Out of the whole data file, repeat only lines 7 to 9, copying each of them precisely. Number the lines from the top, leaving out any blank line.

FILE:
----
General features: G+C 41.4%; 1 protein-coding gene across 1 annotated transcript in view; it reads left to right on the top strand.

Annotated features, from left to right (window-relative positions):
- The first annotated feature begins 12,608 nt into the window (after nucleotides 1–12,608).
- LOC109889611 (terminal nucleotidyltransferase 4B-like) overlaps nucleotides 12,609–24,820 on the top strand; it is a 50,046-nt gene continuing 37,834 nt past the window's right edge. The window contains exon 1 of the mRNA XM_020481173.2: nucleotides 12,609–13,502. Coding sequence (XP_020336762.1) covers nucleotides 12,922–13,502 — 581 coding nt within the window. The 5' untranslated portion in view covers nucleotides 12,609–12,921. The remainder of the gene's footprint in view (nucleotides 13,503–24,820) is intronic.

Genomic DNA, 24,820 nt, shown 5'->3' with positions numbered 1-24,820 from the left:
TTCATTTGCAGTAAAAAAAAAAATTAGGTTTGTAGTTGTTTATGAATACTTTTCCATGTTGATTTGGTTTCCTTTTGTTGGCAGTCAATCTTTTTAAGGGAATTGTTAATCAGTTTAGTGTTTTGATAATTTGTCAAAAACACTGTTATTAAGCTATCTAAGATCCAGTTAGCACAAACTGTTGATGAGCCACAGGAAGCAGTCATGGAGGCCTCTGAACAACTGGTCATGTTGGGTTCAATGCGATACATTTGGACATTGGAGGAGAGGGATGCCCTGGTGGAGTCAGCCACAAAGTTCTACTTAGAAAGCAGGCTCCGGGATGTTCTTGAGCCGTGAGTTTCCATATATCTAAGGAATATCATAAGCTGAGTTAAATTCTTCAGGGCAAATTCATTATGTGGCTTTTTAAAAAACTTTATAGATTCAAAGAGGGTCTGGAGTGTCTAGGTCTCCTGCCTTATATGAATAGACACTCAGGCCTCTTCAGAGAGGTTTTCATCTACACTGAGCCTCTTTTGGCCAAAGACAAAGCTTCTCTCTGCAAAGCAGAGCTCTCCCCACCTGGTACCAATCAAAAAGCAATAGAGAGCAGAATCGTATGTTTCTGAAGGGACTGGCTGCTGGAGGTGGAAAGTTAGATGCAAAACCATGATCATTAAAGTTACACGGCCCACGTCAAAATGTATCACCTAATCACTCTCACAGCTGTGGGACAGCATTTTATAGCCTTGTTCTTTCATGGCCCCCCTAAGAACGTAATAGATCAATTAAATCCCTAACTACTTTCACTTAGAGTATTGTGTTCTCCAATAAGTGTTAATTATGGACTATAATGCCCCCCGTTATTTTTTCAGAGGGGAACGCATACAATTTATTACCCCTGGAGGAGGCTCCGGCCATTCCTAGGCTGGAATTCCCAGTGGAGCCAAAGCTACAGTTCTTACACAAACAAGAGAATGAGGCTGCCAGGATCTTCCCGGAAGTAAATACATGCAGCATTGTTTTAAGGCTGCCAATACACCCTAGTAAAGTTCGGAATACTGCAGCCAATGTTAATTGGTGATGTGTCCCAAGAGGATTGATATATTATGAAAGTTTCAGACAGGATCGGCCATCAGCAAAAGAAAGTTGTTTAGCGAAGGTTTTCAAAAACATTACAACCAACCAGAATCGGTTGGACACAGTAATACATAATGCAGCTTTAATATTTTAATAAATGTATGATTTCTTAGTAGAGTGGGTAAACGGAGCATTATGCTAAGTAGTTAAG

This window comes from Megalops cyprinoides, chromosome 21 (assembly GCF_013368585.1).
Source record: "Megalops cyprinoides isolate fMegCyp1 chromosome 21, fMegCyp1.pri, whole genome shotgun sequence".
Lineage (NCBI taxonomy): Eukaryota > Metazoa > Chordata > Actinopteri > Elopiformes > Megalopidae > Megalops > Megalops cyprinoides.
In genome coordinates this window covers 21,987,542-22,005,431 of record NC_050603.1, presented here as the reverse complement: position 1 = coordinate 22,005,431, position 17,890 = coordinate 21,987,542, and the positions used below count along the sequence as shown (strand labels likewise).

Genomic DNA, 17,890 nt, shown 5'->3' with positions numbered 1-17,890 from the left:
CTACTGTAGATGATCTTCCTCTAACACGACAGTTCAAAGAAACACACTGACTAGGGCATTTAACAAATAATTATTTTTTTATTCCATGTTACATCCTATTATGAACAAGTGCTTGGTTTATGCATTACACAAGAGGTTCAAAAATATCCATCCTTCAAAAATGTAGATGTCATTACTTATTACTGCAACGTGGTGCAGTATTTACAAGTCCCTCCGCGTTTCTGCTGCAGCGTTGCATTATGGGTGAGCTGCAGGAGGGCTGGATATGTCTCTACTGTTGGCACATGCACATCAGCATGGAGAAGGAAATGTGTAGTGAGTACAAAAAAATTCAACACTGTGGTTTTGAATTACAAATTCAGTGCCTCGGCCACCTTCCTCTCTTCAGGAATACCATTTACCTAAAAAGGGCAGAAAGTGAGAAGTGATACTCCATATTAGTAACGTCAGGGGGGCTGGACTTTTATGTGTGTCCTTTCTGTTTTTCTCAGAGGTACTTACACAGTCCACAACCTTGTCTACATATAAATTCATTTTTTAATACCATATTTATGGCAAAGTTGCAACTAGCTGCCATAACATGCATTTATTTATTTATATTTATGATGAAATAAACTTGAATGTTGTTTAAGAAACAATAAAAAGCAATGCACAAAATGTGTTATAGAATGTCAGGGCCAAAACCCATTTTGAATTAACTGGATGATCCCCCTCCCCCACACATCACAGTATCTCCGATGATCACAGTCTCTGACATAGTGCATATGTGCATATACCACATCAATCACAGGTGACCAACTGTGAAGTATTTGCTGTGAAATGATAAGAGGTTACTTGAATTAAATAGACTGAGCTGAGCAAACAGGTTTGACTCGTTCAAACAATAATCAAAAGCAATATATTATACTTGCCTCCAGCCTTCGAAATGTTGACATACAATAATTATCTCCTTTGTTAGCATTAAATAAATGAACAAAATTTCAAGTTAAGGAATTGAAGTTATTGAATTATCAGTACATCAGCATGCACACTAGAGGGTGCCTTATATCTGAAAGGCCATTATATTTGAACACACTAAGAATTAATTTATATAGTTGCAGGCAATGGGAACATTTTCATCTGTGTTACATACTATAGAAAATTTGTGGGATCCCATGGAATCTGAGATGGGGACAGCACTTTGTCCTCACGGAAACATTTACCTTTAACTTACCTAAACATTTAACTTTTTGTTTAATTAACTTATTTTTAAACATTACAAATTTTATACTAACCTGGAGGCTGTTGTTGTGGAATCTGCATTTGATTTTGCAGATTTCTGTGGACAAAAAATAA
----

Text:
This window comes from Megalops cyprinoides, chromosome 21 (assembly GCF_013368585.1).
Source record: "Megalops cyprinoides isolate fMegCyp1 chromosome 21, fMegCyp1.pri, whole genome shotgun sequence".
Lineage (NCBI taxonomy): Eukaryota > Metazoa > Chordata > Actinopteri > Elopiformes > Megalopidae > Megalops > Megalops cyprinoides.